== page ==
The word image is an unbound morpheme, not a bound morpheme, because it is a word by itself. In any language,a morpheme is a unit of meaning. A word is an unbound morpheme because it is a unit of meaning when it stands alone, not bound to anything else. Image is a morpheme in "imagination," but, because image is a word in itself, image is an unbound morpheme, rather than a bound morpheme.
Thanks to Charles Cairns in comments, I have some example of bound morphemes.
Any prefix or suffix that is not a word in itself is a bound morpheme. That would include terms like infra (used in infrastructure and infrared, but not a word in itself). Also suffixes, like -s and -es to make a word plural. I asked Charles for some word roots that were bound morphemes, and he suggested pant- as in pants and scissor- as in scissors.
Original example, questioned by linguist Charles Cairns in comments.
In contrast, in English, -struct- is a bound morpheme. It is not a word in itself. Yet it can be a suffix, as in instruct, or a prefix, as in structure. Or it can be a root, as in destructive. A unit of meaning that is not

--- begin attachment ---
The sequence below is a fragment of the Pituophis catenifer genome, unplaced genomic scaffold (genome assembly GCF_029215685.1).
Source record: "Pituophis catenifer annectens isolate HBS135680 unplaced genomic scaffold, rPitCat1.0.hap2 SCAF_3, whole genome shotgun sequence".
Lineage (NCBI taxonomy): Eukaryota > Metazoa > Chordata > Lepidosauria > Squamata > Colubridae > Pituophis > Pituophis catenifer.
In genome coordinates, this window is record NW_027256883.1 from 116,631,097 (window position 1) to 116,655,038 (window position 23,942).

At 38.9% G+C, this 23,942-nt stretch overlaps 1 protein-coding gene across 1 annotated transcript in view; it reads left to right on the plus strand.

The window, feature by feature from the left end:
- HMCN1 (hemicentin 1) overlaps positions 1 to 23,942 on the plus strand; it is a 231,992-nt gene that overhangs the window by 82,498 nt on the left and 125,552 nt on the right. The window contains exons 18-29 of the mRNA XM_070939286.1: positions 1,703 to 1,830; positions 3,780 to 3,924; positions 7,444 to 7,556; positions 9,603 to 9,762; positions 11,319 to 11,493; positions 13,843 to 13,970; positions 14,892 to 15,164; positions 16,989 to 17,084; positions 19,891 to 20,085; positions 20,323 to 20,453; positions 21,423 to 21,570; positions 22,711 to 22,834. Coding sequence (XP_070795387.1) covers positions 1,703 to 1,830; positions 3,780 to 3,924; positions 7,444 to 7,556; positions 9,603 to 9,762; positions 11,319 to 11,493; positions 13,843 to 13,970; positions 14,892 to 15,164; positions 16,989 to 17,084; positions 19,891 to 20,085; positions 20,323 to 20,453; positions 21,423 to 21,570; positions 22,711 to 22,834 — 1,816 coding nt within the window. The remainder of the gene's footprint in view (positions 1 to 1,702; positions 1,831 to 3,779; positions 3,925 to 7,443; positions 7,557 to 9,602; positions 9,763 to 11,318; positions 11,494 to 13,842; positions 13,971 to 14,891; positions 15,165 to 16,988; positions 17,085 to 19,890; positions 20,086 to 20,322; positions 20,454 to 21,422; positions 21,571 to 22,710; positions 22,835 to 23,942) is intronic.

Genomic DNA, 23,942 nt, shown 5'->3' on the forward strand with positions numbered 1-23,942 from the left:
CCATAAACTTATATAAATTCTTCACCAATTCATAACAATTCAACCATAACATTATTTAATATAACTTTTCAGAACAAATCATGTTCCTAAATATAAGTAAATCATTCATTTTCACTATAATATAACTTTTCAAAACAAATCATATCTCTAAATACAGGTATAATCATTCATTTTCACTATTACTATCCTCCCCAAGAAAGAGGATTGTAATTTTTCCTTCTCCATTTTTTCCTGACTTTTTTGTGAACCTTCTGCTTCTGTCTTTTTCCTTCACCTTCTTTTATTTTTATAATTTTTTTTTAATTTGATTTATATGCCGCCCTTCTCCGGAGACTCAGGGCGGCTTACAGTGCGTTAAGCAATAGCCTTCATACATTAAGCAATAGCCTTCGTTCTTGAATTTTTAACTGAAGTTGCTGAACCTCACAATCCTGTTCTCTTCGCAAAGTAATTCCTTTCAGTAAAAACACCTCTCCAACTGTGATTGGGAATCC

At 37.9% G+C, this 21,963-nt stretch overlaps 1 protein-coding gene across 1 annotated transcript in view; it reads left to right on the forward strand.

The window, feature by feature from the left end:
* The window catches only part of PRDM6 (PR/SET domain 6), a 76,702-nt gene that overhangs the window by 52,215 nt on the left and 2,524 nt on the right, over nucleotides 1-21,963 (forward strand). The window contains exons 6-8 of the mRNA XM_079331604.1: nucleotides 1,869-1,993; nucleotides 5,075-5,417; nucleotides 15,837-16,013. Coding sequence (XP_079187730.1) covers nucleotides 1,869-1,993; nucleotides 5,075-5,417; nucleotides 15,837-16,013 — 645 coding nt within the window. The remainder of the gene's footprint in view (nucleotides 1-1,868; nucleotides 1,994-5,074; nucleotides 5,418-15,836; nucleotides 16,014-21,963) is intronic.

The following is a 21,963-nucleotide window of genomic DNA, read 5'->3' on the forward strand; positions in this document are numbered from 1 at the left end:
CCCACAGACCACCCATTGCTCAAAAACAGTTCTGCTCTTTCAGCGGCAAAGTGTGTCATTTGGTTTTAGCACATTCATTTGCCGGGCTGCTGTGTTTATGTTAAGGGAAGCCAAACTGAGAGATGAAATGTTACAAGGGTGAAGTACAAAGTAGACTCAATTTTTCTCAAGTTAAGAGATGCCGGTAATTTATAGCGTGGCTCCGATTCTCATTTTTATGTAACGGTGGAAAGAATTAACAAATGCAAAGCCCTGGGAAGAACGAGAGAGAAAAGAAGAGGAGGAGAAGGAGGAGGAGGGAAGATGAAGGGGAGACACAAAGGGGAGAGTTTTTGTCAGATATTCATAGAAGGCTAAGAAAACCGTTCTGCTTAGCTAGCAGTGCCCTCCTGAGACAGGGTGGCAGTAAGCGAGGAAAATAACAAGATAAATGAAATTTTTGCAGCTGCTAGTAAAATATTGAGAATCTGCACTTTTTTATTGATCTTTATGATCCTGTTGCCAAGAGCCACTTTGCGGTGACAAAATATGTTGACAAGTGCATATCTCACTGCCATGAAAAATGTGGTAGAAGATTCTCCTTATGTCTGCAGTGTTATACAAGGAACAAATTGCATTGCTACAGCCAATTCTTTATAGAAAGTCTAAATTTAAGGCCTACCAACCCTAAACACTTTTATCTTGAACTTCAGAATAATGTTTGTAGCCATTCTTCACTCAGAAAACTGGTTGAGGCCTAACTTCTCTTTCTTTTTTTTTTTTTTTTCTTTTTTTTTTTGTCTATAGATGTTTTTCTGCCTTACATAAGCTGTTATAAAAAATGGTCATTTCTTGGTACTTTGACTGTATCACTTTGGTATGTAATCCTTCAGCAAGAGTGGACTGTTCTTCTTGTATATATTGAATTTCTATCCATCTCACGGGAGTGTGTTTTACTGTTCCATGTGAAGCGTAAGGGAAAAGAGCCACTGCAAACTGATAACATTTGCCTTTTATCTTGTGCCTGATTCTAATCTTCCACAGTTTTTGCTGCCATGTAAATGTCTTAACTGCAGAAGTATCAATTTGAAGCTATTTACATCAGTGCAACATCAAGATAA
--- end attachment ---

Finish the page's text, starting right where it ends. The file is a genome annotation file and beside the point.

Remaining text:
a word in itself, but is any or all of these: prefix, suffix, infix, or root is a bound morpheme.
Charles challenged this because most or all the words that contain -struct- are from the Latin, so it may be that it is a Latin root, but, as new words are not developing in English, not a bound morpheme in English. As he is the expert, I bow to his knowledge. At the same time, I wonder about words like reconstruction, deconstruction, and infrastructure. As I suspect some of these words were created in English, one might make a case for -struct- being a bound morpheme with more and more prefixes and suffixes being added on.
For more, see Bound and unbound morphemes - Wikipedia